To curb Medicare fraud, the Trump administration is designing a five-pronged integrity strategy for the program.
Centers for Medicare & Medicaid Services (CMS) Administrator Seema Verma unveiled the effort in a blog post Monday afternoon. The goal, Verma said, is to work on multiple fronts to “modernize our approach and protect Medicare for future generations.”
Doing more to address fraud, waste and abuse in Medicare was one of several provisions included in an executive order on the program that was signed by President Donald Trump earlier this month.
Verma said adjusting the strategy has become increasingly important as Medicare has launched a diverse array of value-based payment models and now covers new types of providers, such as home health and federally qualified health centers.
“Medicare’s transformation has raised the stakes of program integrity to historically high levels—taxpayers have more to lose than ever before from those who would, whether by negligence or intent, improperly seek payment from our programs,” Verma wrote. “They necessitate a paradigm shift in how we approach program integrity.”
The five “pillars” of the program, Verma wrote, are:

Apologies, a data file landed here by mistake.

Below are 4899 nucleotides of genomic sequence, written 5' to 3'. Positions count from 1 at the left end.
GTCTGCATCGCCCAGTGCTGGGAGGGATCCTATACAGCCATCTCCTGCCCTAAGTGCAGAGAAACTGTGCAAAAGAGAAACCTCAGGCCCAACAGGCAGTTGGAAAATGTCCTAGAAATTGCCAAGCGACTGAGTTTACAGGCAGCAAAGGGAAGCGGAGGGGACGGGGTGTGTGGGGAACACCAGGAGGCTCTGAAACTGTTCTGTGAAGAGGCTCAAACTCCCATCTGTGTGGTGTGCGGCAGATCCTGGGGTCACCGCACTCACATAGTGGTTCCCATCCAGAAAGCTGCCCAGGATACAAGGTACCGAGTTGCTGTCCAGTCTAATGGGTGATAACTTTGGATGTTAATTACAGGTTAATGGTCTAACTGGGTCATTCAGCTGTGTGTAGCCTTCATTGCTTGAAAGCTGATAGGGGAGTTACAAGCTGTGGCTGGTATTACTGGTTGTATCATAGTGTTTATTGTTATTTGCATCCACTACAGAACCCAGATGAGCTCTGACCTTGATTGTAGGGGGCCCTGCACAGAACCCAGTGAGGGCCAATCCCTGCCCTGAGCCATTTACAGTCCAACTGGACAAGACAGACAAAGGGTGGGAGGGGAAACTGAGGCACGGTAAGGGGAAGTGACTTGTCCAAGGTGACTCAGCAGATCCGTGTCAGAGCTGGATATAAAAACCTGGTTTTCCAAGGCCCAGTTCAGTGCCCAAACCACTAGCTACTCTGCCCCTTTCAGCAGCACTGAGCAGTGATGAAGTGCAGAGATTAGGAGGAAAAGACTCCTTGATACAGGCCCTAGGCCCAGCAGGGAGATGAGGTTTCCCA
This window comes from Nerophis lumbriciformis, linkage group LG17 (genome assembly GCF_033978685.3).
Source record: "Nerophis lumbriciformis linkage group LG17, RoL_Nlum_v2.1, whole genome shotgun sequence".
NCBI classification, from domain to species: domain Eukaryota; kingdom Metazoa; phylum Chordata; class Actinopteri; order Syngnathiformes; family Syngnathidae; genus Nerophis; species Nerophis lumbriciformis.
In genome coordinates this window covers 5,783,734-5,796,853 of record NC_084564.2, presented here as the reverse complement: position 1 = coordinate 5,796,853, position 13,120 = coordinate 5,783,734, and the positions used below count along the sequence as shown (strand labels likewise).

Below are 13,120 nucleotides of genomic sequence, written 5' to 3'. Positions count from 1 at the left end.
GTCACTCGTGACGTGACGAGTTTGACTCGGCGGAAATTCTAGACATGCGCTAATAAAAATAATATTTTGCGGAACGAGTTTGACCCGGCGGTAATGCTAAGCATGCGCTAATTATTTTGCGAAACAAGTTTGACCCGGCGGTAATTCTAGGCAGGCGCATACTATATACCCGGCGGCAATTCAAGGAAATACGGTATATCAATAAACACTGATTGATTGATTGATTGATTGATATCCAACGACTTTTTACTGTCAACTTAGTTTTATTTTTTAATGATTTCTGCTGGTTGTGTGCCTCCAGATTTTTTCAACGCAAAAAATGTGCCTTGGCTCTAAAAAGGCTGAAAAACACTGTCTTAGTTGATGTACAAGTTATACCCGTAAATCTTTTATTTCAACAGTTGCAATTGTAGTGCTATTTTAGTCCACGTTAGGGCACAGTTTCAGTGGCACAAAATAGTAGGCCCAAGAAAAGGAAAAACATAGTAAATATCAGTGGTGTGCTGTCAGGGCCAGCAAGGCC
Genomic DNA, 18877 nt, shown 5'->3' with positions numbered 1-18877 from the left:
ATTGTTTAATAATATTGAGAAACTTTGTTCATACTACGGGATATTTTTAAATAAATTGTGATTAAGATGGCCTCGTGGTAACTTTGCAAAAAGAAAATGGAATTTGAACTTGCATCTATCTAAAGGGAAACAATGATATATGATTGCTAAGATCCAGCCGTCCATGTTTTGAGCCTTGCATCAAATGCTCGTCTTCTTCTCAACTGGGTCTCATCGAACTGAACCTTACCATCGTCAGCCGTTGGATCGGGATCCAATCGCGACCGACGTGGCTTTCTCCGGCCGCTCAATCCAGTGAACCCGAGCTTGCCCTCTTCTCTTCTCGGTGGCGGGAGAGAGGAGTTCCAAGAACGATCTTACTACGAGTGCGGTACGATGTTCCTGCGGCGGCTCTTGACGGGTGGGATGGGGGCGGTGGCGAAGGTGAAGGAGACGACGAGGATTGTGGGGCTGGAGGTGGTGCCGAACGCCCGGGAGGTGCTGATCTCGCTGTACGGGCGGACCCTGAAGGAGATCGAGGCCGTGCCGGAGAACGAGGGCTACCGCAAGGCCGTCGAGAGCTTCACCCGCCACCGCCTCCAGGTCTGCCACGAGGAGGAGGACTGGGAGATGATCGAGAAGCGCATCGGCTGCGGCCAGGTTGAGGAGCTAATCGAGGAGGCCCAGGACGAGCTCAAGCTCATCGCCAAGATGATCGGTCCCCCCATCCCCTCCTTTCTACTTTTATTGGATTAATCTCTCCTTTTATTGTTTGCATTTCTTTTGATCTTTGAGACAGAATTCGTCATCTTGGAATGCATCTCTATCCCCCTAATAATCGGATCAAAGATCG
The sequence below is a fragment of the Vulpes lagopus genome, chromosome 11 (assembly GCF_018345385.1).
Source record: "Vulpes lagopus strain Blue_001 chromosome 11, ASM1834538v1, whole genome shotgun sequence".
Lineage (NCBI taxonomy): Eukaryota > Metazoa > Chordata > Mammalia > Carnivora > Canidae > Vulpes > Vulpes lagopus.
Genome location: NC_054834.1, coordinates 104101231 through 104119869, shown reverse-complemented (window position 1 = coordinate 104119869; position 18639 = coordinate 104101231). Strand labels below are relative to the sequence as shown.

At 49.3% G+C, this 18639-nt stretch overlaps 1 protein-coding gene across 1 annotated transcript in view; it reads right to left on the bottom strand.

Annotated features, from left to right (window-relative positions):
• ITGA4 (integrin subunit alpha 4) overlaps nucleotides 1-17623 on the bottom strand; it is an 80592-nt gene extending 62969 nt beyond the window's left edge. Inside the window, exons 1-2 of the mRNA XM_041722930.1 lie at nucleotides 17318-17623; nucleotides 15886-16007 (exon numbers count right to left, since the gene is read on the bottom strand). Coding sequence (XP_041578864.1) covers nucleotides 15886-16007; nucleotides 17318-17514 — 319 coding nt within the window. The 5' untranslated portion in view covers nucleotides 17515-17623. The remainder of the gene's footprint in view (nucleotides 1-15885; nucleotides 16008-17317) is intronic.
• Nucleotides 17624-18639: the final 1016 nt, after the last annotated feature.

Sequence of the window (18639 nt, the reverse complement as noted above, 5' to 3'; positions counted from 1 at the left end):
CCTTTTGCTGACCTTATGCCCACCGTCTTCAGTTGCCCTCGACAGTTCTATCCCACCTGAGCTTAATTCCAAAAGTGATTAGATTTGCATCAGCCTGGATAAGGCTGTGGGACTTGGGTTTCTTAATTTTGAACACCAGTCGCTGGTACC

Stopping bad actors. The agency will work alongside law enforcement to identify and prosecute fraudulent behavior quickly.
Fraud prevention. CMS will make systemic changes after fraud is identified to ensure similar schemes don’t happen in the future, Verma said. CMS is also working to preemptively identify problems or high-risk areas and make policy changes to address them.
Tracking “new and emerging” risks. Tackling fraud is like playing a game of whack-a-mole, Verma wrote—new risks pop up as others are addressed. CMS has taken steps such as continued use of prior authorization and value-based models in Medicare Advantage to be proactive.
Ease provider burdens. CMS has made provider burden a key focus under Trump, Verma said. Streamlining administrative work can prevent fraud by eliminating clerical errors.
Take advantage of new technology. CMS wants to harness emerging tech platforms to automate and modernize its program integrity efforts.
Alongside the blog post, CMS released two requests for information (RFIs) to gather feedback on ways it can further these efforts. In the first, it is seeking comments on ways it can most effectively take advantage of technology to improve its programs combating fraud or to ease the burdens on providers.
“CMS must elevate program integrity, unleash the power of modern private sector innovation, prevent rather than chase fraud waste and abuse through smart, pro-active measures, and unburden our provider/supplier partners so they can do what they do best—put patients first,” the agency wrote in the RFI.
CMS will accept comments until Nov. 20.
The second RFI seeks feedback on the agency’s program integrity efforts as a whole and will also accept responses through Nov. 20.